I’ve mentioned that I had the privilege of  ghostwriting a story with a young man named Isiah Grayer, Jr. He’s 19 years old now and his personal memoir is an astounding story that is inspiring and humbling at the same time. Getting to know Isiah and his family has been one of those awe and wonder events that I’ll cherish forever.  This week, his book was published and released for sale to the public.  I encourage you to buy it and learn what you can from this incredible young man. For more on MIRACLE BOY, visit www.miracleboybook.com. Orders can be placed through the link at the bottom of the page.(All the royalties go to Isiah and will help him pay for his college tuition.)

Catch you next week. In the meantime, I wish you warmth, friends around you, and lots of things to write about!

Keep on writing, Word Warriors!

Nancy

Miracle Boy
Avail 12/20/10

Writing is Fun!

I’m about twenty minutes from dashing out the door to attend a holiday ceremony at the local paper. They ran a short-short story contest for Christmas stories. Now, the local team is very supportive of our Florida Writers Association group here in St. Augustine. And because journalists and freelancers are kindred spirits, I do all I can to support what they’re up to, too. So, I entered the contest and ended up a finalist! Tonight we find out who won, but since I’m excited to have made the final round, I’m already feeling quite the winner. And I think there’s going to be refreshments, too!

But another super fun thing for today? The memoir I wrote for Isiah Grayer, Jr., named MIRACLE BOY, arrived in the mail from the publisher! It’s a feeling that I cannot describe when something you’ve worked on for more than a year is turned into something that will reside on your bookshelf for the rest of your life. I’m so pleased and excited that I’m not sure I’ll be able to sit still tonight at the ceremony.

I cannot recommend short story writing strongly enough to EVERY writer! In addition to honing strong writing skills, you get to finish a story in less than a year, and sometimes, you can even win a pat on the back for it!

Since pats on the back aren’t all that common any more, I recommend you look for every opportunity to give them, as well as receive them.

Remember Word Warriors, keep writing!

Nancy Q.

Miracle Boy
Avail 12/20/10

Life as a Kaleidoscope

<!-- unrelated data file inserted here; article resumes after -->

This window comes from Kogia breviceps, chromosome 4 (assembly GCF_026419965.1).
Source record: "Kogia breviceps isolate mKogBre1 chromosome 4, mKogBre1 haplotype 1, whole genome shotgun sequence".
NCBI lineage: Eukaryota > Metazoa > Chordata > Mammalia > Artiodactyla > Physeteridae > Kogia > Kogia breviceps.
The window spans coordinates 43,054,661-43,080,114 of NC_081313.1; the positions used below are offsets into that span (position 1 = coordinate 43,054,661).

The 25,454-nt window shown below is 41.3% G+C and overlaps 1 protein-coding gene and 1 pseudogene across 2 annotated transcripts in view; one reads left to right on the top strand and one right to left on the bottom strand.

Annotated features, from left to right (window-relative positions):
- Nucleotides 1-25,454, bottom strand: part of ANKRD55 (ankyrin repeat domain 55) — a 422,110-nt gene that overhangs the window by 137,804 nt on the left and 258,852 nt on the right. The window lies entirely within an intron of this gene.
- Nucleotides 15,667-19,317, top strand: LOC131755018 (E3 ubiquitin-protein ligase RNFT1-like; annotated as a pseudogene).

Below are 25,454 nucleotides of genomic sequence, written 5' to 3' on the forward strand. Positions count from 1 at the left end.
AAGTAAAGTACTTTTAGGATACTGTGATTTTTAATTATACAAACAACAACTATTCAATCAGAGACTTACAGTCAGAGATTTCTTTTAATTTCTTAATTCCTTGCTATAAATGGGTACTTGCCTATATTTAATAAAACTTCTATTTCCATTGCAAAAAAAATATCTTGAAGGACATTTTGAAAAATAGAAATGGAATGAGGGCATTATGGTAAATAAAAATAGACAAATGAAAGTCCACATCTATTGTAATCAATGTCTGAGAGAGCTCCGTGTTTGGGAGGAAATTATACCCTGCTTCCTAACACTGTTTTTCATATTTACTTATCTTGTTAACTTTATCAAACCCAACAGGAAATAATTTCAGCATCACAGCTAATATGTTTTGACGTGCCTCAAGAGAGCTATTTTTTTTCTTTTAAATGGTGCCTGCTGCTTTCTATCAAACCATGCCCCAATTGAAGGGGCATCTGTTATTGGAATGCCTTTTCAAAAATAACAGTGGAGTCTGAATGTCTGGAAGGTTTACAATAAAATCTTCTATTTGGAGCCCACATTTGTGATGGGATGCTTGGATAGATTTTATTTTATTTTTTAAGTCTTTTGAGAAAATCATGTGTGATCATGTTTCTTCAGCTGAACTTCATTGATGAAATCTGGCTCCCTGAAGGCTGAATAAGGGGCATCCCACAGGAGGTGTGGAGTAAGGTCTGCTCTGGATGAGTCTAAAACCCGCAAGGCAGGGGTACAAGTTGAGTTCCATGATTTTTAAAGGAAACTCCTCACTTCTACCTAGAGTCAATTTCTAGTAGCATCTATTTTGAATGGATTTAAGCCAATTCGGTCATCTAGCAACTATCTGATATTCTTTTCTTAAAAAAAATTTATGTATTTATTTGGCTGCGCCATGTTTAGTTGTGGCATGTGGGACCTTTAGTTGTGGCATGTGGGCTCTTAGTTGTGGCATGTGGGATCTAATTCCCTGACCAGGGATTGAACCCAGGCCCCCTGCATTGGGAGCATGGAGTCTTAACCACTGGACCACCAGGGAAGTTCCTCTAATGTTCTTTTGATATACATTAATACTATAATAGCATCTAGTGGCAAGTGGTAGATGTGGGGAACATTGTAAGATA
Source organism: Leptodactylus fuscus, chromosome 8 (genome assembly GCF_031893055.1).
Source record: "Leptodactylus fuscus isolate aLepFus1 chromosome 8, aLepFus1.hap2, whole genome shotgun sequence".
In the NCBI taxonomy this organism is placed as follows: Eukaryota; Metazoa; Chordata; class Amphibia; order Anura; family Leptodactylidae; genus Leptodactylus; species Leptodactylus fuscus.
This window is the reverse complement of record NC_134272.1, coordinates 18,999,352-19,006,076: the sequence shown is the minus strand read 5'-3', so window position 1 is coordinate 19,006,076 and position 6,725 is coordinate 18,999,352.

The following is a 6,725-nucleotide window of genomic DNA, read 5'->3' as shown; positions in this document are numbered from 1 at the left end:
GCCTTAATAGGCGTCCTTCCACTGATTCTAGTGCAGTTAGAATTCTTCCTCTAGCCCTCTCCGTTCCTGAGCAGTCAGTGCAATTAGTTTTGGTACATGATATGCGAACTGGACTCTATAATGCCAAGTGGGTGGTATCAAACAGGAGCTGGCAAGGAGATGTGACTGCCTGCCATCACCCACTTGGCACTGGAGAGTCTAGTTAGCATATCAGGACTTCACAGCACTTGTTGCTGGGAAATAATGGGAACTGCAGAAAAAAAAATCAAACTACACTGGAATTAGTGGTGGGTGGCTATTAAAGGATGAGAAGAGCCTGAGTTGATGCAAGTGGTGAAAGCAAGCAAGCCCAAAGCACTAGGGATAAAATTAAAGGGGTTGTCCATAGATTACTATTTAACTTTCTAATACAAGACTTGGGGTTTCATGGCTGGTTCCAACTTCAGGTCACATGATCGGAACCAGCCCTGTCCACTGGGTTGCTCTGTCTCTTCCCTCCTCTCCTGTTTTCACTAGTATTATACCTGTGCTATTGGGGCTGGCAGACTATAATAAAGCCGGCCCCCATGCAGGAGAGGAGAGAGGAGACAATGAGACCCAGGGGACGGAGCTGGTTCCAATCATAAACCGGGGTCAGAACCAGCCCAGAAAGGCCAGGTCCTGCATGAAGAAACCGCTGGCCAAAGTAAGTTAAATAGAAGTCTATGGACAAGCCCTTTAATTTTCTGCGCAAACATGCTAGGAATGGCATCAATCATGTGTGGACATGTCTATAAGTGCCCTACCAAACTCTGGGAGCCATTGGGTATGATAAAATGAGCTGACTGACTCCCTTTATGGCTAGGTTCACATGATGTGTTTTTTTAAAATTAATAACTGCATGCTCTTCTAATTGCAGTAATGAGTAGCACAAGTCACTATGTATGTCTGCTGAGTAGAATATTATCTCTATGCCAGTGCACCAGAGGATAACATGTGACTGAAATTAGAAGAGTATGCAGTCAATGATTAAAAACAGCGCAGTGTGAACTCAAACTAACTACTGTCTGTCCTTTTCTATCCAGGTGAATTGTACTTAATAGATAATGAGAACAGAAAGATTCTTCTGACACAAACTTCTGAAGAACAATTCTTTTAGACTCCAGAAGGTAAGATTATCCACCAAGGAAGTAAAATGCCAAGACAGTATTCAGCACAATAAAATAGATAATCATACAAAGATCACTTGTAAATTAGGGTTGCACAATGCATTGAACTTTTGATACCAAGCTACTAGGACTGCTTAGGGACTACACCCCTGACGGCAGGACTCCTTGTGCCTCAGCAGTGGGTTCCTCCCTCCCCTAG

I’ve had a busy couple of days – how about you? Last week, one of my spouse’s days off involved us shopping for, and installing two new florescent ceiling fixtures. I will NEVER write the How-To book for that task, I assure you. Without the four-letter expletives, I just couldn’t do it justice. Somehow, we are still speaking to each other…

A ghostwriting memoir project, titled MIRACLE BOY, has come full circle this weekend. In a few short weeks, Isiah will have paperback copies of his story to hold in his hand. We’ve had miracles occur while writing and editing and producing this book. Rik Feeney, who is a publisher and outstanding cover creator, took my poor attempts at a cover design and turned it into a masterpiece. (www.miracleboybook.com) I look forward to watching Isiah’s growth as a young man when his book sells and he gets to speak to people about it.

I was jostled from a sound sleep at 8 AM on Wednesday morning, by the editor who organized a local Christmas short story contest for the paper. What a wonderful way to wake up a writer! She was calling to tell me my entry was a finalist and to invite me to the cocktail reception next week. Another first in my writing career!  

Co-author JJ Dumont and I are only 2 chapters short of completing our first draft of “Merciful Blessings,” a southern women’s fiction novel. The first of a four book series, it’s been fun to explore the dynamics of a three-sibling story with roots as deep in the South as a Magnolia tree. Our writing time has been wrestled away from family travel, family illness, career chalenges, and other things, but we refused to slow down for too long. It should be an interesting first draft, though.

And therein lies the tie-in to the title of tonight’s blog. The trials, the interruptions, the struggles, the laughs, the tears–all of it becomes particles in the kaleidoscope that we should be looking through when we write our stories and create our characters. Plots heavily flavored with Essenced of Disappointment, or Oil of Angst, make strong, interesting plots! And characters, made up of colorful bits and pieces of the characters from our own lives, make for powerful, riveting characters who will grasp our readers by their lapels and hold them in our stories until the end! Don’t write around the challenges, incorporate them!

Embrace the calamities as well as the quieter times! You’ll find you are a better writer for it. The trick is just not to slow down too long…

Light and love,

Nancy

Today is a Great Day to Start…

The “first” of anything, seems to have mystical powers, so I decided, on this 1st day of December, that I am done procrastinating and would get my blog started, even if I’m not entirely sure about the nuances of this medium. I have faith that I’ll learn what I need to learn.  

My intention is to provide an oasis of sorts; a place where writers can come for a dose of faith, hope and grace, then continue on to do battle with life’s challenges to attain our most powerful dreams.

Make no mistake, writers are powerful dreamers. The kind that make amazing worlds come to life, allow us to travel to astonishing places, and grant us either information, inspiration, or imagination to carry on. You, mighty wordsmith, are a true mystical magician! 

So regardless of your obstacles, and I’m aware of how hard some can be, I beg you to carry on. Write 1 page a day, every day. Believe, and learn, and share yourself, and life will burst into technicolor for you!  I hope you’ll come back and share some of your hopes, fears, and dreams with us here! Until you return, may the muse be with  you. 

Nancy

www.NLQuatrano.com